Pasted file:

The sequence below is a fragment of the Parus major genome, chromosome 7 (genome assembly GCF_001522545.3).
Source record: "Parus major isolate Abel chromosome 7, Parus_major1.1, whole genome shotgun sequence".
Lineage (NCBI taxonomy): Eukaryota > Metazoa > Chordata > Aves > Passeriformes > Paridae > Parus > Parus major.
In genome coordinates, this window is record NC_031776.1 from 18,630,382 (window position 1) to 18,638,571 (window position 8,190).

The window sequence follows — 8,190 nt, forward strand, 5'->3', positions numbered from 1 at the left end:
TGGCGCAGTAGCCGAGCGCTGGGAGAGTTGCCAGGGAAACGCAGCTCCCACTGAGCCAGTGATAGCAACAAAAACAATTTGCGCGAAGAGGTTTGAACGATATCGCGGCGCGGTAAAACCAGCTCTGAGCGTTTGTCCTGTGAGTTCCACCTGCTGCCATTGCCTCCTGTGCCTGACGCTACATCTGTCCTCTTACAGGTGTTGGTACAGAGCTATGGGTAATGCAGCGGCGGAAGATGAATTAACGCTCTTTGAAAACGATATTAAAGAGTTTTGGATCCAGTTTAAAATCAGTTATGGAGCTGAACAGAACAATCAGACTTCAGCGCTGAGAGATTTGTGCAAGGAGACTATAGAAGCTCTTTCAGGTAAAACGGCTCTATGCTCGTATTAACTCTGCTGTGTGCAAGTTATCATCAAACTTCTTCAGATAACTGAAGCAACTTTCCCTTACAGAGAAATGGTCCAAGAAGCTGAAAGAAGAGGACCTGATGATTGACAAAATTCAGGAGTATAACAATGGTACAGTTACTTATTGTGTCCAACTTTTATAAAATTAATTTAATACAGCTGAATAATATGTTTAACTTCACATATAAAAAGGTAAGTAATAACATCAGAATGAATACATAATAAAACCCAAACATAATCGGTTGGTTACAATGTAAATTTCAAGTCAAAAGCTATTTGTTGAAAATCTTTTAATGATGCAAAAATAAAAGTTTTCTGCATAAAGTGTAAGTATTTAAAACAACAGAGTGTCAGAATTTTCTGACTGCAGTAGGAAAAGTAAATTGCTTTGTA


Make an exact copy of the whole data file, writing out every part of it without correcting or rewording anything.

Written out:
The sequence below is a fragment of the Parus major genome, chromosome 7 (genome assembly GCF_001522545.3).
Source record: "Parus major isolate Abel chromosome 7, Parus_major1.1, whole genome shotgun sequence".
Lineage (NCBI taxonomy): Eukaryota > Metazoa > Chordata > Aves > Passeriformes > Paridae > Parus > Parus major.
In genome coordinates, this window is record NC_031776.1 from 18,630,382 (window position 1) to 18,638,571 (window position 8,190).

The window sequence follows — 8,190 nt, forward strand, 5'->3', positions numbered from 1 at the left end:
TGGCGCAGTAGCCGAGCGCTGGGAGAGTTGCCAGGGAAACGCAGCTCCCACTGAGCCAGTGATAGCAACAAAAACAATTTGCGCGAAGAGGTTTGAACGATATCGCGGCGCGGTAAAACCAGCTCTGAGCGTTTGTCCTGTGAGTTCCACCTGCTGCCATTGCCTCCTGTGCCTGACGCTACATCTGTCCTCTTACAGGTGTTGGTACAGAGCTATGGGTAATGCAGCGGCGGAAGATGAATTAACGCTCTTTGAAAACGATATTAAAGAGTTTTGGATCCAGTTTAAAATCAGTTATGGAGCTGAACAGAACAATCAGACTTCAGCGCTGAGAGATTTGTGCAAGGAGACTATAGAAGCTCTTTCAGGTAAAACGGCTCTATGCTCGTATTAACTCTGCTGTGTGCAAGTTATCATCAAACTTCTTCAGATAACTGAAGCAACTTTCCCTTACAGAGAAATGGTCCAAGAAGCTGAAAGAAGAGGACCTGATGATTGACAAAATTCAGGAGTATAACAATGGTACAGTTACTTATTGTGTCCAACTTTTATAAAATTAATTTAATACAGCTGAATAATATGTTTAACTTCACATATAAAAAGGTAAGTAATAACATCAGAATGAATACATAATAAAACCCAAACATAATCGGTTGGTTACAATGTAAATTTCAAGTCAAAAGCTATTTGTTGAAAATCTTTTAATGATGCAAAAATAAAAGTTTTCTGCATAAAGTGTAAGTATTTAAAACAACAGAGTGTCAGAATTTTCTGACTGCAGTAGGAAAAGTAAATTGCTTTGTA